Click for next page ( 6


The National Academies | 500 Fifth St. N.W. | Washington, D.C. 20001
Copyright © National Academy of Sciences. All rights reserved.
Terms of Use and Privacy Statement



Below are the first 10 and last 10 pages of uncorrected machine-read text (when available) of this chapter, followed by the top 30 algorithmically extracted key phrases from the chapter as a whole.
Intended to provide our own search engines and external engines with highly rich, chapter-representative searchable text on the opening pages of each chapter. Because it is UNCORRECTED material, please consider the following text as a useful but insufficient proxy for the authoritative book pages.

Do not use for reproduction, copying, pasting, or reading; exclusively for search engines.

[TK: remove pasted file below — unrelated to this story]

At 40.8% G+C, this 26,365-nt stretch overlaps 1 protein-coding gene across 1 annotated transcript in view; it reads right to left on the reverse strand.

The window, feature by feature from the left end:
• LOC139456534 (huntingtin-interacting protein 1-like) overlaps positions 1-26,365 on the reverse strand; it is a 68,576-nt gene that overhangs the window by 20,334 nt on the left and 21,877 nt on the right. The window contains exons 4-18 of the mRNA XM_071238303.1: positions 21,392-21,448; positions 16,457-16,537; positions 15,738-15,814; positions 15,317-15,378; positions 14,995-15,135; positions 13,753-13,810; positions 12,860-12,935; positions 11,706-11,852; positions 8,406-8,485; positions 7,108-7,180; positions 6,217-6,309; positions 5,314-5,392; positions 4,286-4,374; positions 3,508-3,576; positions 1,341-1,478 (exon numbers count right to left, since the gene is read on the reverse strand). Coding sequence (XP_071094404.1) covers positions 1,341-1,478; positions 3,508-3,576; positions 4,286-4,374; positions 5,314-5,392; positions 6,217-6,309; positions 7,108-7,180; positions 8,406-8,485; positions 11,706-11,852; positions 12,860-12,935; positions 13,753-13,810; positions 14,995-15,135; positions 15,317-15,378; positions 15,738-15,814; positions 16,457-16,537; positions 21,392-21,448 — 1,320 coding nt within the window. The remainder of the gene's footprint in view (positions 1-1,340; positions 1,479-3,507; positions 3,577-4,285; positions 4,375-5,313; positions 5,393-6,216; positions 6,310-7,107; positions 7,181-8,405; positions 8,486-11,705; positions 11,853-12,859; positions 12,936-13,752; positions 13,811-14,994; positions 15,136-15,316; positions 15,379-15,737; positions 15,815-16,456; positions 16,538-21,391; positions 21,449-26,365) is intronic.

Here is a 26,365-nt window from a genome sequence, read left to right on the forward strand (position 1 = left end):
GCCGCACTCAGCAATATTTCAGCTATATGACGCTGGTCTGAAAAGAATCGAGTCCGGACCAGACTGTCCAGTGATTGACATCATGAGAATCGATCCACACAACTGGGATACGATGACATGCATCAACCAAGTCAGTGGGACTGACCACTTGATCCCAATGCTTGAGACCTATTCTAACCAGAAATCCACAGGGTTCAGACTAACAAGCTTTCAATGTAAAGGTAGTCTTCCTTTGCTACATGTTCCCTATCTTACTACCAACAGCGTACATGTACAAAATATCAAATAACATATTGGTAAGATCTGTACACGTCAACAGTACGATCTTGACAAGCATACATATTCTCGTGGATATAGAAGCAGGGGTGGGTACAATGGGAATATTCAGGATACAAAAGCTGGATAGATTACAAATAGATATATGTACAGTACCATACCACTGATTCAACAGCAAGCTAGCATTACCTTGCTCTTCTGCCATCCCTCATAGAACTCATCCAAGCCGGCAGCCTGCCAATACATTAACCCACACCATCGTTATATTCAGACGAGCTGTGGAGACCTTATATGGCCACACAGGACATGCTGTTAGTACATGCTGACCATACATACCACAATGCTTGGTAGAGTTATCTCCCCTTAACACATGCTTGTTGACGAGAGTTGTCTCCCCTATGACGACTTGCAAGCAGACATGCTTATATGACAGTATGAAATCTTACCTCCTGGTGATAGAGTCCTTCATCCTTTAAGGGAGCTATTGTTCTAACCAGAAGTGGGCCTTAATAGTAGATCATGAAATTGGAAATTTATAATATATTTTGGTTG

OCR for page 5
ITI. Steering Committee Policy Recommendations and Finding so 1. High-technology products alla their development require particular attention in light of their importance to the national economy and because these industries are the target of industrial policies of many participants in the multilateral trading system. OPEN MARKETS 2. Markets for high-technology industries should be open and contest- able. Market openness through both trade and investment is a powerful means for improving national and global welfare. 3. Governments should seek to enhance competition, and thereby in- crease global efficiency, rather than resisting market forces and discourag . . . sing competition. 4. Public policymakers should avoid restricting, wherever possible, transnational cooperative efforts among, firms, provided that sufficient com- petition is preserved. *Recommendations and Findings Endorsed by all Members of the Steering Committee.

OCR for page 5